different between infarction vs shock

infarction

English

Etymology

infarct +? -ion

Noun

infarction (countable and uncountable, plural infarctions)

  1. (pathology) The process which causes an infarct.
  2. (pathology) An infarct.

Derived terms

Related terms

  • infarctive

Translations

Anagrams

  • infraction

infarction From the web:

  • what infarction mean
  • infarction what does this mean
  • what's myocardial infarction
  • what is infarction in medical terms
  • what is myocardial infarction
  • what is infarction in brain
  • what causes infarction
  • what myocardial infarction mean


shock

English

Alternative forms

  • choque (obsolete)

Pronunciation

  • (UK) IPA(key): /??k/
  • (US) IPA(key): /??k/
  • Rhymes: -?k, -?k

Etymology 1

From Middle Dutch schokken (to push, jolt, shake, jerk) or Middle French choquer (to collide with, clash), from Old Dutch *skokkan (to shake up and down, shog), from Proto-Germanic *skukkan? (to move, shake, tremble). Of uncertain origin. Perhaps related to Proto-Germanic *skakan? (to shake, stir), from Proto-Indo-European *(s)kAg'-, *(s)keg- (to shake, stir); see shake. Cognate with Middle Low German schocken (collide with, deliver a blow to, move back and forth), Old High German scoc (a jolt, swing), Middle High German schocken (to swing) (German schaukeln), Old Norse skykkr (vibration, surging motion), Icelandic skykkjun (tremulously), Middle English schiggen (to shake). More at shog.

Noun

shock (countable and uncountable, plural shocks)

  1. A sudden, heavy impact.
    1. (figuratively) Something so surprising that it is stunning.
    2. A sudden or violent mental or emotional disturbance.
    3. (medicine) Electric shock, a sudden burst of electrical energy hitting a person or animal.
    4. (medicine) Circulatory shock, a medical emergency characterized by the inability of the circulatory system to supply enough oxygen to meet tissue requirements.
    5. (physics) A shock wave.
  2. (mathematics) A discontinuity arising in the solution of a partial differential equation.
Synonyms

See Thesaurus:surprise

Derived terms
Descendants
  • ? Japanese: ???? (shokku)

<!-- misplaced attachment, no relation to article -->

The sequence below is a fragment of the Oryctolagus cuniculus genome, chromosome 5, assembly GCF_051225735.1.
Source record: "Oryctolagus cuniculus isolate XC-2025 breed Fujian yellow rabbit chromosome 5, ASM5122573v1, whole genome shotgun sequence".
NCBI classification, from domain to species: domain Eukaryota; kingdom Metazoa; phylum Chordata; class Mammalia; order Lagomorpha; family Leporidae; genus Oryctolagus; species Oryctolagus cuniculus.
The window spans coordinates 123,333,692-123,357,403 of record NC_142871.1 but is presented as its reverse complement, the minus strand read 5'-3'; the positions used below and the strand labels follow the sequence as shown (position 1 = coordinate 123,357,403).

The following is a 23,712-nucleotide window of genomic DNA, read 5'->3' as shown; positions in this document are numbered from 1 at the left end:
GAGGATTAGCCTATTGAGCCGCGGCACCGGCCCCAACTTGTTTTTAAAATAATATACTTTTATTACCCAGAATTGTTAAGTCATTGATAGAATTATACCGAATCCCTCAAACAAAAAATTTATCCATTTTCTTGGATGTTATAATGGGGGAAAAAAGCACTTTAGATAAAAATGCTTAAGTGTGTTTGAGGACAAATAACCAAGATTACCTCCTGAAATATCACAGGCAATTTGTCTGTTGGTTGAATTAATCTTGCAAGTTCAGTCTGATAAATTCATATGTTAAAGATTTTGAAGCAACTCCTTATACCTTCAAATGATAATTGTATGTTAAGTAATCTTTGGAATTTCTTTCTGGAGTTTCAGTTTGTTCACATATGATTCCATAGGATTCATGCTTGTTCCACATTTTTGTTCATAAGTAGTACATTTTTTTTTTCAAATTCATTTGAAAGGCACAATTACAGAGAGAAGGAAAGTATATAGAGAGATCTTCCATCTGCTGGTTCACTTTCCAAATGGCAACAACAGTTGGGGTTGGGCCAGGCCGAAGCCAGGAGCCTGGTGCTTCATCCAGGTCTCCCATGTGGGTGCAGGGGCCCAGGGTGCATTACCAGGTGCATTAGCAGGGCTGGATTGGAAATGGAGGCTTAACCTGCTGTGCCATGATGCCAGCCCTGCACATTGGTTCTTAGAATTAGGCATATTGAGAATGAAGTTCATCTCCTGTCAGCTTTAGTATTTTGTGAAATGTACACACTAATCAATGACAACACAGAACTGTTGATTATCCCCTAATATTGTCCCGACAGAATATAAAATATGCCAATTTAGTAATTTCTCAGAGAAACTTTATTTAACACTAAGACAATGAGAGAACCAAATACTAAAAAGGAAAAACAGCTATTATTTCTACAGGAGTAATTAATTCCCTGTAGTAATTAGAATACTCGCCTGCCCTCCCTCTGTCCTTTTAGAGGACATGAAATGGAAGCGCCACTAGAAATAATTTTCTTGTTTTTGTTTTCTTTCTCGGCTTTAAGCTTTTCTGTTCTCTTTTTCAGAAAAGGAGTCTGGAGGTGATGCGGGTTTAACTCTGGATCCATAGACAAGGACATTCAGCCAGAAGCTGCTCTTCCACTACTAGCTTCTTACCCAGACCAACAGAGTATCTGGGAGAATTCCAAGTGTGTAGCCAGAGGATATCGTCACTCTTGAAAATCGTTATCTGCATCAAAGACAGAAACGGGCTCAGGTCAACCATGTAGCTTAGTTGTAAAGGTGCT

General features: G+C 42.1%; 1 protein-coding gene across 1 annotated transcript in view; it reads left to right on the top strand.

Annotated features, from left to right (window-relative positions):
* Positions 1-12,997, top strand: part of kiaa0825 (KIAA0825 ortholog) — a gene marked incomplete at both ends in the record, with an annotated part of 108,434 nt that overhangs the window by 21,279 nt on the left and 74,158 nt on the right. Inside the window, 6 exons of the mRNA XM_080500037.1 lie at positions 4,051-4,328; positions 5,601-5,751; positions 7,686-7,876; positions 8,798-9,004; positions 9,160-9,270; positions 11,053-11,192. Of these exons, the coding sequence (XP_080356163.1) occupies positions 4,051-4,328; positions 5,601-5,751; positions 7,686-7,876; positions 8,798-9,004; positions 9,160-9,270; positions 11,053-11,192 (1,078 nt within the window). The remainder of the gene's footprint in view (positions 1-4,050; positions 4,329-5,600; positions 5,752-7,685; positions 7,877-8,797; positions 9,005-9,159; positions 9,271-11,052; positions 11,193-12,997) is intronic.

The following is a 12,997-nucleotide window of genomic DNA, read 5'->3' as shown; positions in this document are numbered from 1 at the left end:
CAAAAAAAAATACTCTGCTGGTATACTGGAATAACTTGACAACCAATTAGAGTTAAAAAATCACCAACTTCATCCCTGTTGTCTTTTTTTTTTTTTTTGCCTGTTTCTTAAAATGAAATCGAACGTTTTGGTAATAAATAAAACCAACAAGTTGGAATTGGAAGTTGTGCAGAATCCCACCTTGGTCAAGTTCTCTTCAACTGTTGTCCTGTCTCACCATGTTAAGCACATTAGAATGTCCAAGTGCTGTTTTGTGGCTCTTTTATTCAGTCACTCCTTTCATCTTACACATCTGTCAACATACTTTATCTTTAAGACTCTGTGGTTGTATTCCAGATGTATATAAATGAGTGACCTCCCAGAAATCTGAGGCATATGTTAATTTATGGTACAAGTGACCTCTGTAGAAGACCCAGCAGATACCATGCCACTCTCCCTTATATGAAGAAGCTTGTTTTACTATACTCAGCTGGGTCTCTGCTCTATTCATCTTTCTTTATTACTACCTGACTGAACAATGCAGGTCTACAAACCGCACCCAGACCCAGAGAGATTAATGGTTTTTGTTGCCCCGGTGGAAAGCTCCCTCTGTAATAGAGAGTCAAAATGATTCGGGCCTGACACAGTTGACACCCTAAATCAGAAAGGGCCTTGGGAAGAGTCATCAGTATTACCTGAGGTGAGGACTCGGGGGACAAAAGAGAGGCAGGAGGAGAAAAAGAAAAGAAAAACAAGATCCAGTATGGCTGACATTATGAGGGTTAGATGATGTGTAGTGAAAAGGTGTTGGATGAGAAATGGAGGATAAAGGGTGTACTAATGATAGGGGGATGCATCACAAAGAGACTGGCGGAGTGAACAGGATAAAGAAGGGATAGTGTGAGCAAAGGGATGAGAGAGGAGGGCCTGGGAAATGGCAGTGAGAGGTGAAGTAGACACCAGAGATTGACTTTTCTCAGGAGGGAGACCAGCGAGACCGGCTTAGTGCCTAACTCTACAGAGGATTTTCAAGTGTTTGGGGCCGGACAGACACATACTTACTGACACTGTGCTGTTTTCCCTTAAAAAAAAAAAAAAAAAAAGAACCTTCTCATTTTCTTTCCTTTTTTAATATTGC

• ? Korean: ?? (syokeu)
Translations

Verb

shock (third-person singular simple present shocks, present participle shocking, simple past and past participle shocked)

  1. (transitive) To cause to be emotionally shocked, to cause (someone) to feel surprised and upset.
  2. (transitive) To give an electric shock to.
  3. (obsolete, intransitive) To meet with a shock; to collide in a violent encounter.
    • 1832, Thomas De Quincey, Klosterheim Or, the Masque
      They saw the moment approach when the two parties would shock together.
Translations

References

  • John A. Simpson and Edward S. C. Weiner, editors (1989) , “shock”, in The Oxford English Dictionary, 2nd edition, Oxford: Clarendon Press, ?ISBN

Etymology 2

Variant of shag.

Noun

shock (plural shocks)

  1. An arrangement of sheaves for drying; a stook.
    • 1557, Thomas Tusser, Five Hundred Points of Good Husbandry
      Cause it on shocks to be by and by set.
    • Behind the master walks, builds up the shocks.
  2. (commerce, dated) A lot consisting of sixty pieces; a term applied in some Baltic ports to loose goods.
  3. (by extension) A tuft or bunch of something, such as hair or grass.
    His head boasted a shock of sandy hair.
  4. (obsolete) A small dog with long shaggy hair, especially a poodle or spitz; a shaggy lapdog.
    • 1827 Thomas Carlyle, The Fair-Haired Eckbert
      When I read of witty persons, I could not figure them but like the little shock. (translating the German Spitz)

Verb

shock (third-person singular simple present shocks, present participle shocking, simple past and past participle shocked)

  1. (transitive) To collect, or make up, into a shock or shocks; to stook.

Anagrams

  • Kosch, hocks

Italian

Etymology

Borrowed from English shock.

Noun

shock m (invariable)

  1. shock (medical; violent or unexpected event)

Spanish

Etymology

Borrowed from English shock.

Noun

shock m (plural shocks)

  1. shock

Derived terms

shock From the web:

  • what shock to use with bromine
  • what shocks jonas about the door to the receiver
  • what shocks give the smoothest ride
  • what shocks should i buy
  • what shocked the yeehats
  • what shocks the heart
  • what shock oil for traxxas slash
  • what shocking news did the commander
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